There are many risks faced with the use of cyberspace but Port Lincoln residents and businesses are proving they are one step ahead in identifying the “trickery” by potential scammers.
This week is Stay Smart Online week in a bid to raise awareness about the ways people can protect themselves online and one Port Lincoln business knows the importance of being aware online.
While Lincoln Computer Centre owner Greg Williams was being interviewed on Tuesday, he was in the middle of an email conversation with an alleged scammer.
“I'm in the middle of a conversation now with a guy, from probably overseas, who wants to know if we fix computers and he wants me to fix 20 computers and upgrade them to Windows 10,” he said.
Some of the email read: I authorise you to run my credit card for $4600 while you keep $2000 as deposit for your service... have the remaining $2500 sent to the charter bus driver that will bring my family for the service via a bank transfer.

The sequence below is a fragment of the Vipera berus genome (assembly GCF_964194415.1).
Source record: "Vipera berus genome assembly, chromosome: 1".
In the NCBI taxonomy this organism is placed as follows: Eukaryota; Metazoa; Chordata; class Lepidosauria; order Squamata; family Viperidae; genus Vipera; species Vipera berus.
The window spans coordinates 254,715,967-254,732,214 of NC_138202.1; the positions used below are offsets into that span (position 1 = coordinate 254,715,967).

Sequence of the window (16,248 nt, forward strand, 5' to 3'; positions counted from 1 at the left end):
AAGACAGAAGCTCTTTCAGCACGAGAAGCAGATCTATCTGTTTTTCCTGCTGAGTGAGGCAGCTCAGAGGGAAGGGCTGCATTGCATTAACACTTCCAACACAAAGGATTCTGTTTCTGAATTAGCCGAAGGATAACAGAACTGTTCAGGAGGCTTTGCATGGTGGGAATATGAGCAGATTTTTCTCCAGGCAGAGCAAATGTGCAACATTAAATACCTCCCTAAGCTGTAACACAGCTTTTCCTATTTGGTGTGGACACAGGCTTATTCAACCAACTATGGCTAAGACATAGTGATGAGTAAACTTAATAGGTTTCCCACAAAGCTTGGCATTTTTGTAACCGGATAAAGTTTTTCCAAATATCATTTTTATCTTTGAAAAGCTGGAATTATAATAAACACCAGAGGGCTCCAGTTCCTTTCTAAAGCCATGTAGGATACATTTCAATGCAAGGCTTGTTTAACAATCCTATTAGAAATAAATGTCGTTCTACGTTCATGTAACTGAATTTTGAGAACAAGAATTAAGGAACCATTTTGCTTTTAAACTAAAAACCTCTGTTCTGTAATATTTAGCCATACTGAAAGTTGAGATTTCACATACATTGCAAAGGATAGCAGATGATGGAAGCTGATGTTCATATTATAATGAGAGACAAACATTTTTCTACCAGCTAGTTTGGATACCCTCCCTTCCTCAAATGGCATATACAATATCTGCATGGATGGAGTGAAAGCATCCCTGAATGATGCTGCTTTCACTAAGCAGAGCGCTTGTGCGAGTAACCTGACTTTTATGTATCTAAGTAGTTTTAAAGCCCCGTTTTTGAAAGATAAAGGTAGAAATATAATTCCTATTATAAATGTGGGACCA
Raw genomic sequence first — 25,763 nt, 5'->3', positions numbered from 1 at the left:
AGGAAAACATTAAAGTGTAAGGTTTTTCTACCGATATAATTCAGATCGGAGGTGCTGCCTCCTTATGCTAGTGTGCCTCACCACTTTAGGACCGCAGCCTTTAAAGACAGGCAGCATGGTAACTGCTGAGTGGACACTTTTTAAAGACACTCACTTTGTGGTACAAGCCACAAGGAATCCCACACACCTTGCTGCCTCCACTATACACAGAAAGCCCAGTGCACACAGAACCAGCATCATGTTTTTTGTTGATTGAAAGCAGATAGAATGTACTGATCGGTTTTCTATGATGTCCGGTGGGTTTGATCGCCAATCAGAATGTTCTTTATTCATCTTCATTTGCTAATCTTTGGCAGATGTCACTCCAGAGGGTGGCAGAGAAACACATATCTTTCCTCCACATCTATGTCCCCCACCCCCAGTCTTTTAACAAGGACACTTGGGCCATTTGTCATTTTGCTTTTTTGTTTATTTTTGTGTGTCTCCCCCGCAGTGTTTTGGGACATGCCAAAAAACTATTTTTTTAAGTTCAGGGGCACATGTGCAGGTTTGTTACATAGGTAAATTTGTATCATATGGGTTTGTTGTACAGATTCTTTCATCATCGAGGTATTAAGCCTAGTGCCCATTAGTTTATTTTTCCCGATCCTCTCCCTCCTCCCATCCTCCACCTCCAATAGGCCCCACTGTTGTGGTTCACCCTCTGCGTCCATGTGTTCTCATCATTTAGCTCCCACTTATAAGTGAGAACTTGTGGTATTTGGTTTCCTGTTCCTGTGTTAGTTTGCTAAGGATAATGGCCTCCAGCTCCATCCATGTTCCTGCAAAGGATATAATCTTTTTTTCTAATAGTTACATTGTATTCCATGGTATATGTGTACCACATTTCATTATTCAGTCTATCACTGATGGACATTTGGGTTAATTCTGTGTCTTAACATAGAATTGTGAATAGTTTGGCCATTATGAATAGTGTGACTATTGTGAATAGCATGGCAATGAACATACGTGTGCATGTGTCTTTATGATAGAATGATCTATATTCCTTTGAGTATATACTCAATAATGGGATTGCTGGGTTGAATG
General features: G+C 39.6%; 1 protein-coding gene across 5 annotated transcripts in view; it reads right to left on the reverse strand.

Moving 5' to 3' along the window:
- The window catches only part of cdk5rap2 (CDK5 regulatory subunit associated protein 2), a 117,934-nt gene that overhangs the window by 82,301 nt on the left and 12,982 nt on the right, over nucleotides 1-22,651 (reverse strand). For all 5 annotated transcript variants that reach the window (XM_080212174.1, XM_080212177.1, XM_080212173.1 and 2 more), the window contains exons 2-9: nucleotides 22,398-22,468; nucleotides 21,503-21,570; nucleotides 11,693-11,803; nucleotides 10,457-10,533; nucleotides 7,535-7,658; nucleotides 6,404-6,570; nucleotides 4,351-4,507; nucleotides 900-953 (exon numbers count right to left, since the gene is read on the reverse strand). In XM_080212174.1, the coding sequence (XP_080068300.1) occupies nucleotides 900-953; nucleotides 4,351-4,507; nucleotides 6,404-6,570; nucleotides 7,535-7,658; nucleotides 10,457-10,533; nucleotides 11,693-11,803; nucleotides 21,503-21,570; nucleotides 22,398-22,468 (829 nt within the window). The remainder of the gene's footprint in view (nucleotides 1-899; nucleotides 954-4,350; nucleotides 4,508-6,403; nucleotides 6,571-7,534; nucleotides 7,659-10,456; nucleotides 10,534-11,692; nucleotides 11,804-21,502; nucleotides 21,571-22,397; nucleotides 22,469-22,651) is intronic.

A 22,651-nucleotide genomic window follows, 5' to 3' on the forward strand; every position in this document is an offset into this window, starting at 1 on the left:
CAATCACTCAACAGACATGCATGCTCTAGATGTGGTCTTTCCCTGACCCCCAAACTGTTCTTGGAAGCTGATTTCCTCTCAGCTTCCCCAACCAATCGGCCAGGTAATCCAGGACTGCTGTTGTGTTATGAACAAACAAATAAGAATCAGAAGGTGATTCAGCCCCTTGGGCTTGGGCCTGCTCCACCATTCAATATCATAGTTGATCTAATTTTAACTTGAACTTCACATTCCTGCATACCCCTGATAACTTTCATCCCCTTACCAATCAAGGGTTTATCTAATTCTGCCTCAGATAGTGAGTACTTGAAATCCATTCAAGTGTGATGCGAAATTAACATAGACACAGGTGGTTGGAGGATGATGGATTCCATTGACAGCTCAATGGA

“Once you've seen them, it's a piece of cake to recognise,” Mr Williams said.
Port Lincoln resident Angela Cordon recently picked up a scam that was harder to spot, with an email allegedly from her internet provider Internode, which read:
“On Monday, October 9, 2017, we noticed that your internode Email account has a security issue and has been tagged for deletion in our database.
“Accounts are automatically deleted after 48hours of this notice. Once deleted, the account cannot be reactivated.
“We need to verify your account. Click Here and Login.”
Ms Cordon said the big red flag for her was the fact the email started with “Dear Subscriber”.
“As soon as I saw it, it seemed a bit weird that Internode would be contacting me like that,” she said.
Mr Williams said he dealt with customers experiencing emails like Ms Cordon’s almost on a daily basis.
“I put it all under the banner of trickery, so in other words, these days most of the trouble comes under people being tricked and believing something which is not true.
“So the biggest single defense online is a healthy skeptical attitude.”
Mr Williams suggested always getting a second opinion with suspicious online activity as there were very clever emails, webpages and phone calls.
“All sorts of people new or inexperienced or very experienced can be caught by a well-constructed scam.”